Sugarbush Management

  •  A Spotted Laternfly was discovered in the Rutland area of Vermont in August. Officials say the discovery was an isolated finding but alerted residents to keep an eye out for the maple eating invasive from China.

Maple-eating Spotted Lanternfly spotted in Vermont

Officials say no larger infestation found


MONTPELIER, Vt.—A maple-eating invasive insect from China has been found in Vermont.

The Vermont Agency of Agriculture, Food and Markets (VAAFM) was alerted in August that a live ‘Spotted Lanternfly’ was captured at a business in Rutland while unloading a truck originating from a state known to have laternfly infestations. 

The business owners suspected the bugs were odd and brought them to agriculutre officials at the Forestry Building at the Rutland State Fair on August 17.

Sugarmakers have been on the lookout for the pest since it was first discovered in Pennsylvania in 2014.

The pest is known to attack maple trees as well as many other agricultural fruit crops such as grape, apple, cherry and peach. 

Originally from China, the Spotted Lanternfly (SLF) is a colorful, eye-catching invasive insect that has been established in eight other states including CT, NY, NJ, DE, MD, VA, WV and OH.

In a follow up investigation, the Vermont agriculture agency found no other evidence of the insects in the Rutland area, officials said.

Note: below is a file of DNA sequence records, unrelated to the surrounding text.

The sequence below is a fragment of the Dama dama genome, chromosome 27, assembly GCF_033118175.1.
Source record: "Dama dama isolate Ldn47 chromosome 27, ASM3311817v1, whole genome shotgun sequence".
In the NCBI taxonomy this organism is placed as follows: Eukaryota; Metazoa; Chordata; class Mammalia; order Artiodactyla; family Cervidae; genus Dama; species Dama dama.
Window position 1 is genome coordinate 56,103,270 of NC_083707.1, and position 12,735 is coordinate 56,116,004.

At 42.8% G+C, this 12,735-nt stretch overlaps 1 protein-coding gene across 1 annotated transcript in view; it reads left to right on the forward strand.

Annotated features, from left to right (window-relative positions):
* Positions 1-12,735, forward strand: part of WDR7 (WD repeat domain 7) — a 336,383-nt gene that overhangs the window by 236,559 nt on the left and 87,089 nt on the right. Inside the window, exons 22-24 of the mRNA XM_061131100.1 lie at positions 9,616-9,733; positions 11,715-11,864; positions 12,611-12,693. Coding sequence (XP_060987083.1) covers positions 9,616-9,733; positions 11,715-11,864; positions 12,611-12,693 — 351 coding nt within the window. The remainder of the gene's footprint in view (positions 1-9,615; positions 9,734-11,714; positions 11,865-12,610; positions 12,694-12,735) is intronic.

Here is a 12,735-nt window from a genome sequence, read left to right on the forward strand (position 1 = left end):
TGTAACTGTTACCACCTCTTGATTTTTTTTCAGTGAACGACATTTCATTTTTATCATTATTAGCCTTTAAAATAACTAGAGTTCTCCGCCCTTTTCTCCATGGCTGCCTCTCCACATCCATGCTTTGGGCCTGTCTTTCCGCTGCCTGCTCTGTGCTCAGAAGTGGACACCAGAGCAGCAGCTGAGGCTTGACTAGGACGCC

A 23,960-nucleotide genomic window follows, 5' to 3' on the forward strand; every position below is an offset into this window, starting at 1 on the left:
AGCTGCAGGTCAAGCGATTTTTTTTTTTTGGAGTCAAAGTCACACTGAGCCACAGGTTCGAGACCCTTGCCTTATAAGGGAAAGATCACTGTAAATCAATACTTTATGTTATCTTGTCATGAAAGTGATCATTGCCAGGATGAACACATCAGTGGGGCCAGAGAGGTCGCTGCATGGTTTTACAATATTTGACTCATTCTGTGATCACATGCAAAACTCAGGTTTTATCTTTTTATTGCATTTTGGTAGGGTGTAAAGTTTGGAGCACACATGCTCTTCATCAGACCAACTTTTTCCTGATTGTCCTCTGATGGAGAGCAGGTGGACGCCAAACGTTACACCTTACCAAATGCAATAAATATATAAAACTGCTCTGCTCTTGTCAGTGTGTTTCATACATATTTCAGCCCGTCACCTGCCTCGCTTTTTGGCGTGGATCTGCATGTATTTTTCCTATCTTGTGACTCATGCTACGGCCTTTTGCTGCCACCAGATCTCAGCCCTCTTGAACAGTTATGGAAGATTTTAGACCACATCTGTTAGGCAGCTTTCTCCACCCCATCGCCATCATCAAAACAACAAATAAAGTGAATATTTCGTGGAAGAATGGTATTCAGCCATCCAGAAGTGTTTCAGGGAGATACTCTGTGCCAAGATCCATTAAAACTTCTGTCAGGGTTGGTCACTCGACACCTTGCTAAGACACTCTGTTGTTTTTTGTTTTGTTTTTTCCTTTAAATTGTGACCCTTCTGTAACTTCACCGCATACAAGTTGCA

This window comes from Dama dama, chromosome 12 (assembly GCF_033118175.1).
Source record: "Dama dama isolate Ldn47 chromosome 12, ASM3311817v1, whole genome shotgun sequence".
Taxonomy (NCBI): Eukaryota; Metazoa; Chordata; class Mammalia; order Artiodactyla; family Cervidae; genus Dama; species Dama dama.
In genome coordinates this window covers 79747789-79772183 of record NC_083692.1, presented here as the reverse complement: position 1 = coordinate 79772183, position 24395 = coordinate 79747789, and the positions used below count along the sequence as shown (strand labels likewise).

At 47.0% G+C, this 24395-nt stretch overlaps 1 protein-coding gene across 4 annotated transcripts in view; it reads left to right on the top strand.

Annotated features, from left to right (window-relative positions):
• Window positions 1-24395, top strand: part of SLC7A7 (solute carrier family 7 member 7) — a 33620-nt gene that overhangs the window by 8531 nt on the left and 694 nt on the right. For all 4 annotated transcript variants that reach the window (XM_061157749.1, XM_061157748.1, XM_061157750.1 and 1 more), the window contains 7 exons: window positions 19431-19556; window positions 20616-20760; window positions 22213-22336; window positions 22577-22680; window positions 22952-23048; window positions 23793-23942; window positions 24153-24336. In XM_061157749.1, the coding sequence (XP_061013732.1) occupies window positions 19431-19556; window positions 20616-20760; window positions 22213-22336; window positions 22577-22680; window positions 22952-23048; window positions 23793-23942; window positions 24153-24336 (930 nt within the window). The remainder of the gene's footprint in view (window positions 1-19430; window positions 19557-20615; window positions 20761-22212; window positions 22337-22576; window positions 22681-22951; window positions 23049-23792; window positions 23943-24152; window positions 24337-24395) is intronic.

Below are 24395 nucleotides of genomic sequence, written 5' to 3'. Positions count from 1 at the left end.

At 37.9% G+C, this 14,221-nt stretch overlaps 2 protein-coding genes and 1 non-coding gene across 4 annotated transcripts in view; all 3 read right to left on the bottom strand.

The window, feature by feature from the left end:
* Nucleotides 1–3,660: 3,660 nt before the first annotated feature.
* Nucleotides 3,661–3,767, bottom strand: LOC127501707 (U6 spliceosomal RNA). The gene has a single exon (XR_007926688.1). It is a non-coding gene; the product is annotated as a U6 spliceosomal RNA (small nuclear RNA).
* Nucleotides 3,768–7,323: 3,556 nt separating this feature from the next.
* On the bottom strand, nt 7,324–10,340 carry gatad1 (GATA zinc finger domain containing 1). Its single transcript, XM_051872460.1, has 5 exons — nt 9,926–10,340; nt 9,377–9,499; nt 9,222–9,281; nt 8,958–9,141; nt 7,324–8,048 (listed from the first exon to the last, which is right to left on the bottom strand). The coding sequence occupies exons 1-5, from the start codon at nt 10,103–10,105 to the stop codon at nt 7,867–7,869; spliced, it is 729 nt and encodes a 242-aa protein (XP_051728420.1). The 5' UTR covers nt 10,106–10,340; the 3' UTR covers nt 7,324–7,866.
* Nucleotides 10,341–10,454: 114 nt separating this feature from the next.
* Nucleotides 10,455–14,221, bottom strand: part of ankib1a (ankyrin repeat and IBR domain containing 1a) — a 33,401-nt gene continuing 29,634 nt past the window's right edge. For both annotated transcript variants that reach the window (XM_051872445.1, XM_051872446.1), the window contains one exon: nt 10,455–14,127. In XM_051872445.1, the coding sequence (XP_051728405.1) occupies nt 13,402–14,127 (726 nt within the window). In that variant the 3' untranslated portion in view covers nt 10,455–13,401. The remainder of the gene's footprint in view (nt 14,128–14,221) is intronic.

The follow-up response by the agency included treatment of the shipment and placement of traps in the area where the truck was unloaded and checking them every two weeks.

Officials also conducted a survey of ¼ mile radius from ground zero, concentrating on locating and searching host trees such as walnuts, willow, and tree of heaven. 

“While this is a concerning discovery and we take this development very seriously, we also have no knowledge that this indicates a larger problem in Vermont at this time,” said Cary Giguere, Director of Plant Health and Agriculture Resource Management at VAAFM. 

Adult spotted lanternflies are about one-inch long. Adults have grey wings with black spots.

When the spotted lanternfly’s wings are spread, it exposes a bright red underwing. 

Vermonters are being asked to keep an eye out for this insect:

  • Learn how to identify spotted lanternfly in its various life stages and how to distinguish its preferred host, tree-of-heaven or Ailanthus, from beneficial native species such as sumacs and black walnut.
  • If you visit a known Spotted Lanternfly infested area, inspect your vehicle carefully to make sure you aren’t driving an egg mass back to Vermont with you.
  • If you think you’ve found either spotted lanternfly or tree-of-heaven report it to so officials can follow up.